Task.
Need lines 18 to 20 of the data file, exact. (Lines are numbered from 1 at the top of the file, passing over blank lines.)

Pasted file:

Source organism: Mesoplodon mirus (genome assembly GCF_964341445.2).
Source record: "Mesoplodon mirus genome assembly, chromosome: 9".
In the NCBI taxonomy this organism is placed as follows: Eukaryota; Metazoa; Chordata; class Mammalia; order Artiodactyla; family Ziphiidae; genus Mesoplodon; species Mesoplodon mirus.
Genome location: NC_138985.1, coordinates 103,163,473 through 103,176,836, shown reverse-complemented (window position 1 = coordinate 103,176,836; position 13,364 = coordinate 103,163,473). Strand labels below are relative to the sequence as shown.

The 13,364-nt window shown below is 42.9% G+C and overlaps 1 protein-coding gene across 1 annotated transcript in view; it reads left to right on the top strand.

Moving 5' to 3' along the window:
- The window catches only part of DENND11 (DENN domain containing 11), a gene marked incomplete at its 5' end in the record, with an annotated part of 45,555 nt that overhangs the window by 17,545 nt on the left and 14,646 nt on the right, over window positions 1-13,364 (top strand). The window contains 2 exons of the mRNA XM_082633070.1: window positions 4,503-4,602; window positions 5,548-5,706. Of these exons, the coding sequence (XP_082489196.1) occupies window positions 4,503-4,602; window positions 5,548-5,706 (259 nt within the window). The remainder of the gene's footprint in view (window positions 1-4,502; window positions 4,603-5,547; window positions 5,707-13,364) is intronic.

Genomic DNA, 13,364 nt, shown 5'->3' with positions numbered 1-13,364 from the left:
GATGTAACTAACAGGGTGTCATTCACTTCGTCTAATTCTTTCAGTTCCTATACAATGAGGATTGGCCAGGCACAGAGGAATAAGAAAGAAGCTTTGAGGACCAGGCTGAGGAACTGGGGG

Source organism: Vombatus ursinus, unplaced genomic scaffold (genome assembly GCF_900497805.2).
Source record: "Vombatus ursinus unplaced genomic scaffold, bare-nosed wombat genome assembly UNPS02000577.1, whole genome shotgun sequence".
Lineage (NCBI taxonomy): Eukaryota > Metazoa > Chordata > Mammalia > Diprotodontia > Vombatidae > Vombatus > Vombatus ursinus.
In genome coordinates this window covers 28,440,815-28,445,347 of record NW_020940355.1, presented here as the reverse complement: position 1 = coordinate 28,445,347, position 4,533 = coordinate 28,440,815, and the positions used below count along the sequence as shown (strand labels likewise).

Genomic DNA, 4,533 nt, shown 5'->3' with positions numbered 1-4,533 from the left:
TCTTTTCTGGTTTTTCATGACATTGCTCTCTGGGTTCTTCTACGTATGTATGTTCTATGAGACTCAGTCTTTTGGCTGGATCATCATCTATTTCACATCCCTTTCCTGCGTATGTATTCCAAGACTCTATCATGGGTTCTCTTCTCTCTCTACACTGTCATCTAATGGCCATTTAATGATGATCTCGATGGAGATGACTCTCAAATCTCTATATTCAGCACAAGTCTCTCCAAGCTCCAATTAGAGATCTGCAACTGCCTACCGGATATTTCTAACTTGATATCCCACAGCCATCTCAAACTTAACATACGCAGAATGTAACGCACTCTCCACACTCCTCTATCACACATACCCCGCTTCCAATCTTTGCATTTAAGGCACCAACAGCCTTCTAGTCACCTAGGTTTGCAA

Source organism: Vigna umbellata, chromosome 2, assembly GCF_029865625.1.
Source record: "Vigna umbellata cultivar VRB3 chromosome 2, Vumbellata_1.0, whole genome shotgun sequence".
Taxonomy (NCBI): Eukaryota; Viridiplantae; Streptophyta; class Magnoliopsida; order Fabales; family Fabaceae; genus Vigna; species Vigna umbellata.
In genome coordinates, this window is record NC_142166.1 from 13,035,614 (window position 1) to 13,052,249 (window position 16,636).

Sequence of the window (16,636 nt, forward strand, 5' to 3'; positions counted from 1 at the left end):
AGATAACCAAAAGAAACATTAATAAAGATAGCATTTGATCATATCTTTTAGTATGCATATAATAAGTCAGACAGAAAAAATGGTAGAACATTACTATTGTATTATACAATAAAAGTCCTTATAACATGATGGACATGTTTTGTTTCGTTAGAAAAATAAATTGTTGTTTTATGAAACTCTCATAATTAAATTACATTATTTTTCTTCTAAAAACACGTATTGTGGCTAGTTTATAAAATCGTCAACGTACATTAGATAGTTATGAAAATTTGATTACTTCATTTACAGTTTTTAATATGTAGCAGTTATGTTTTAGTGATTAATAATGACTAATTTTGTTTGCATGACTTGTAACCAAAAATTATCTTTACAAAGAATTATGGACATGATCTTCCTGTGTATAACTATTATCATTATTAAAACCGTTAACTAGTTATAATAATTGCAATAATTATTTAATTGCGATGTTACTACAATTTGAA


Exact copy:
Taxonomy (NCBI): Eukaryota; Viridiplantae; Streptophyta; class Magnoliopsida; order Fabales; family Fabaceae; genus Vigna; species Vigna umbellata.
In genome coordinates, this window is record NC_142166.1 from 13,035,614 (window position 1) to 13,052,249 (window position 16,636).

Sequence of the window (16,636 nt, forward strand, 5' to 3'; positions counted from 1 at the left end):